|Matthew Henry's Concise Commentary|
28:1-11 Job maintained that the dispensations of Providence were regulated by the highest wisdom. To confirm this, he showed of what a great deal of knowledge and wealth men may make themselves masters. The caverns of the earth may be discovered, but not the counsels of Heaven. Go to the miners, thou sluggard in religion, consider their ways, and be wise. Let their courage and diligence in seeking the wealth that perishes, shame us out of slothfulness and faint-heartedness in labouring for the true riches. How much better is it to get wisdom than gold! How much easier, and safer! Yet gold is sought for, but grace neglected. Will the hopes of precious things out of the earth, so men call them, though really they are paltry and perishing, be such a spur to industry, and shall not the certain prospect of truly precious things in heaven be much more so?
Verse 3. - He setteth an end to darkness. Man, in his desire to obtain these metals, "setteth an end to darkness," i.e. letteth in the light of day, or the artificial light which he carries with him, upon the natural abode of darkness, the inner parts of the earth. The miner's first operation is to pierce the ground with a shaft, perpendicular, horizontal, or oblique, as suits his purpose. Through this the light enters into what was previously pitch darkness. And searcheth out all perfection: the stones of darkness, and the shadow of death; rather, and searcheth out to the furthest bound the stones of thick darkness and of the shadow of death; explores, i.e. the entire murky regina within the earth, notwithstanding its fearful gloom and obscurity.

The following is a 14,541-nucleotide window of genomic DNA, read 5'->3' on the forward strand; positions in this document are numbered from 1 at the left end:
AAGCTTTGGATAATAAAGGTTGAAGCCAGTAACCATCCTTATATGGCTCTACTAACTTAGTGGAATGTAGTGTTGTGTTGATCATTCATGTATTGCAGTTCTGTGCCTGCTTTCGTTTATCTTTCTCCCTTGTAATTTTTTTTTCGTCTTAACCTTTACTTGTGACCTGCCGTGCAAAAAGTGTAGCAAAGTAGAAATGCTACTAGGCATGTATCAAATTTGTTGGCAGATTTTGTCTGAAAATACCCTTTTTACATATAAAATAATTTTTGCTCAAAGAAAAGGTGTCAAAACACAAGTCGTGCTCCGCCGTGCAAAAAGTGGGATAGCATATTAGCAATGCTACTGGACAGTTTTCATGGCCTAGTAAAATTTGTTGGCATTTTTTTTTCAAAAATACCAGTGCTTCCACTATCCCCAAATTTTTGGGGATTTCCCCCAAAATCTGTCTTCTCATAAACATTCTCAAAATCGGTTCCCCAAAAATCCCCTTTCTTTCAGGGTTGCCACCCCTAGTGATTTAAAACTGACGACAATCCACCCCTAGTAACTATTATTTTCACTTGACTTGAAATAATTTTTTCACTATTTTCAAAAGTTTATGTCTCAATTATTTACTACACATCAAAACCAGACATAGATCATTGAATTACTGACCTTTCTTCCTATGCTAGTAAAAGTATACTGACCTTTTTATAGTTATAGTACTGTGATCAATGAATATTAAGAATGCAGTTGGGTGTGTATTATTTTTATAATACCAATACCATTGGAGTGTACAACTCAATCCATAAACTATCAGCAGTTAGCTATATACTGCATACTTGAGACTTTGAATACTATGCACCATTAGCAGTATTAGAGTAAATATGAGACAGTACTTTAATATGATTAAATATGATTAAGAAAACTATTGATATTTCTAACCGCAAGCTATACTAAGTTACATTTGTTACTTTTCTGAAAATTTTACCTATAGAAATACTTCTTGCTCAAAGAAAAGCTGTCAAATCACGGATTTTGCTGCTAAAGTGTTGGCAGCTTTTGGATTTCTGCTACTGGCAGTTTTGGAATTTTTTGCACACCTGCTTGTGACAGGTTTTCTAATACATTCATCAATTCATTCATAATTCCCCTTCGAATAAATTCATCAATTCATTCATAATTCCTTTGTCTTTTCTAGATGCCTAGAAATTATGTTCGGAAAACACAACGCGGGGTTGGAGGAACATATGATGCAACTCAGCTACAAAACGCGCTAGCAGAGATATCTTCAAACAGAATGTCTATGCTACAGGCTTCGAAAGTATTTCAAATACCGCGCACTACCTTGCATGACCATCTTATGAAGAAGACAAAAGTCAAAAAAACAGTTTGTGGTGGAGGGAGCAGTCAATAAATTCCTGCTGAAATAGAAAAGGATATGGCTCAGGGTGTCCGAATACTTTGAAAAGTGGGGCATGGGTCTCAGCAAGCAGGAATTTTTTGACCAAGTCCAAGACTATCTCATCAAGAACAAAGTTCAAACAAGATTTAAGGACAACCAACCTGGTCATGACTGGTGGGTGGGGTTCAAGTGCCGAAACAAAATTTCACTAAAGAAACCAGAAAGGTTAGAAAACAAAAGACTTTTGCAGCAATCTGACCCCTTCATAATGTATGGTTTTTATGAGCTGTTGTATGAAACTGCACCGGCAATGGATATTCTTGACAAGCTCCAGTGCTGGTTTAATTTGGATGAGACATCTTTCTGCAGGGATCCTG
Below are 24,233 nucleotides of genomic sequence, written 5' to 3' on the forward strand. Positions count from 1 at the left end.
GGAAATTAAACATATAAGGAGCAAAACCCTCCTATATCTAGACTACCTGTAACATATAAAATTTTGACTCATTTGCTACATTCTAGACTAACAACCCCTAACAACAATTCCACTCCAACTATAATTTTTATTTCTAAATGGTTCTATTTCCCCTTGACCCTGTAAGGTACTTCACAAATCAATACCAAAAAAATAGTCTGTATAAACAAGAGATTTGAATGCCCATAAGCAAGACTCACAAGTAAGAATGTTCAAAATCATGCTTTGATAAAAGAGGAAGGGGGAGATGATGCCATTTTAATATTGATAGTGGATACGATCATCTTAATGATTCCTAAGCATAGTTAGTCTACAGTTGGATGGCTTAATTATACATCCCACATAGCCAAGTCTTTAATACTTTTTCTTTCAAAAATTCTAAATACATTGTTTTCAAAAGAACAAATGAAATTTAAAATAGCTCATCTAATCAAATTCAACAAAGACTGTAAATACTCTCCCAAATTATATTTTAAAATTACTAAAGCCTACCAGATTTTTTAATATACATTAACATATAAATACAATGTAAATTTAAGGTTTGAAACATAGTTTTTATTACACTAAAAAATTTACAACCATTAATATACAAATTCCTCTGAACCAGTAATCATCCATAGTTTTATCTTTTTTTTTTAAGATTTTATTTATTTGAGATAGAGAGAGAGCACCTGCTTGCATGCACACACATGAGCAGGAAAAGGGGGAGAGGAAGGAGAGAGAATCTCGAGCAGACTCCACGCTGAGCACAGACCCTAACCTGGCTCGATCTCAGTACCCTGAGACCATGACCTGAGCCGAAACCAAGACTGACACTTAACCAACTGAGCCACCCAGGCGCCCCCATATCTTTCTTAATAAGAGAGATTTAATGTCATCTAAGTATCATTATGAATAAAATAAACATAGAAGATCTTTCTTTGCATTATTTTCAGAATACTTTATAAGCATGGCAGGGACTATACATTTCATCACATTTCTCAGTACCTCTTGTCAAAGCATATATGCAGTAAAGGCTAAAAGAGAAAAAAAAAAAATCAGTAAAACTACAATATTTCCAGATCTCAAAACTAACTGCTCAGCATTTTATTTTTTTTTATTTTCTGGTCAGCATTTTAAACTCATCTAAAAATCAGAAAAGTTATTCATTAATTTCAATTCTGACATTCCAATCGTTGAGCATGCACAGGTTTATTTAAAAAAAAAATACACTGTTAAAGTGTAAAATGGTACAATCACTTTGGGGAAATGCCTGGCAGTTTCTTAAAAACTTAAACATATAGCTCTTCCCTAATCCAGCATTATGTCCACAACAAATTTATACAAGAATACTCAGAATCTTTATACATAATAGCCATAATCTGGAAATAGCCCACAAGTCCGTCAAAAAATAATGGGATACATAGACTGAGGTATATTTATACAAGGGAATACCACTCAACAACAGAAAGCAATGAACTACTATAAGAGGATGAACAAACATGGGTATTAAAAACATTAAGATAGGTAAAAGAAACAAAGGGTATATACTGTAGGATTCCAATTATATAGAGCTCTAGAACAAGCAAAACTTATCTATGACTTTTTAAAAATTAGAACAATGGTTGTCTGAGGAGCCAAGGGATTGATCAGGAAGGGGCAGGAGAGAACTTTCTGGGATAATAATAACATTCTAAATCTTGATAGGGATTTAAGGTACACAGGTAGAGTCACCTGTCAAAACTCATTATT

Gill's Exposition of the Entire Bible
He setteth an end to darkness,.... Some understand this and what follows of God, who, by making the luminaries, has fixed the periods and revolutions of light and darkness, of day and night; or who has determined the times before appointed, for the discoveries of things in nature, as mines of gold, silver, and precious stones, how long they should lie in darkness, and then be brought to light, and who searches out the perfection of all things in nature; and makes them known to men, when he himself and his ways are not to be found out unto perfection by men; but rather this is to be understood of the miner that digs for the above metals, who, when he opens a mine, lets in natural light, or carries artificial light along with him, and so puts an end to the darkness which had reigned there before, even from the creation:
and searcheth out all perfection; searches thoroughly the mines he opens, and gets all he can out of them, and searches perfectly into the nature of the ore; he finds, and tries, and proves it, what it is, its worth and value:
the stones of darkness, and the shadow of death; searches and digs through them, to get at what he is seeking; or brings stones, precious stones, to light, which lay in darkness from the beginning, and in such places which were the shadow of death, and looked dismal and horrible, and even threatened with death, to get into and fetch them out: so spiritual miners, that search into the mines of the Scriptures, should not be discouraged with darkness and difficulties that may attend their search; but should continue it, in order to find out truths that have lain in darkness, more precious than gold and silver, and the richest gems; and such who search for them in like manner as miners do shall find them, Proverbs 2:4.
Wesley's Notes on the Bible
28:3 Perfection - Whatever is deeply wrought in the deepest caverns. Stones of darkness - The precious stones which lie hid in the dark bowels of the earth, where no living thing can dwell.
Job 28:3 Parallel Commentaries
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